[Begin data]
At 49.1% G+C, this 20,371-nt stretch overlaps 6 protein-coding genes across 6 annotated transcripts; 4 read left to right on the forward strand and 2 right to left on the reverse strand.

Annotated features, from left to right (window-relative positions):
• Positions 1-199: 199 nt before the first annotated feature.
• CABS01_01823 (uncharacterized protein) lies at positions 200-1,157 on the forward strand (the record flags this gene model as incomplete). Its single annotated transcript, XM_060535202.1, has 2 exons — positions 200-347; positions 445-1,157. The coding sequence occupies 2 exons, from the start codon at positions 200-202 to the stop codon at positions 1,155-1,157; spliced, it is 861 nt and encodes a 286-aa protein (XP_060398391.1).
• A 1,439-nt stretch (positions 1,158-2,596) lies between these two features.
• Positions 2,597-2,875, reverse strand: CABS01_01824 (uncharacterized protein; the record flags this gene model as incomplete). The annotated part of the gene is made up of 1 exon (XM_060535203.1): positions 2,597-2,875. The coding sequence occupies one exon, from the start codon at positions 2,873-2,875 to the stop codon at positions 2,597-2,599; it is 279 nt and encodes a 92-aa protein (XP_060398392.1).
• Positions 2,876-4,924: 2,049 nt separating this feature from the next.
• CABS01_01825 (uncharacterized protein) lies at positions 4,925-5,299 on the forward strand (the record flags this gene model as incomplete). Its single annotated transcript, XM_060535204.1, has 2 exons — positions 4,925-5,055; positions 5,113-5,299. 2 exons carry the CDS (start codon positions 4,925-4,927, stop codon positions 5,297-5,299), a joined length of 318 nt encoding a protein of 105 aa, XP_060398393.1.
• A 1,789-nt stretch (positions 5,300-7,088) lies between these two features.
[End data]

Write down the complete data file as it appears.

At 49.1% G+C, this 20,371-nt stretch overlaps 6 protein-coding genes across 6 annotated transcripts; 4 read left to right on the forward strand and 2 right to left on the reverse strand.

Annotated features, from left to right (window-relative positions):
• Positions 1-199: 199 nt before the first annotated feature.
• CABS01_01823 (uncharacterized protein) lies at positions 200-1,157 on the forward strand (the record flags this gene model as incomplete). Its single annotated transcript, XM_060535202.1, has 2 exons — positions 200-347; positions 445-1,157. The coding sequence occupies 2 exons, from the start codon at positions 200-202 to the stop codon at positions 1,155-1,157; spliced, it is 861 nt and encodes a 286-aa protein (XP_060398391.1).
• A 1,439-nt stretch (positions 1,158-2,596) lies between these two features.
• Positions 2,597-2,875, reverse strand: CABS01_01824 (uncharacterized protein; the record flags this gene model as incomplete). The annotated part of the gene is made up of 1 exon (XM_060535203.1): positions 2,597-2,875. The coding sequence occupies one exon, from the start codon at positions 2,873-2,875 to the stop codon at positions 2,597-2,599; it is 279 nt and encodes a 92-aa protein (XP_060398392.1).
• Positions 2,876-4,924: 2,049 nt separating this feature from the next.
• CABS01_01825 (uncharacterized protein) lies at positions 4,925-5,299 on the forward strand (the record flags this gene model as incomplete). Its single annotated transcript, XM_060535204.1, has 2 exons — positions 4,925-5,055; positions 5,113-5,299. 2 exons carry the CDS (start codon positions 4,925-4,927, stop codon positions 5,297-5,299), a joined length of 318 nt encoding a protein of 105 aa, XP_060398393.1.
• A 1,789-nt stretch (positions 5,300-7,088) lies between these two features.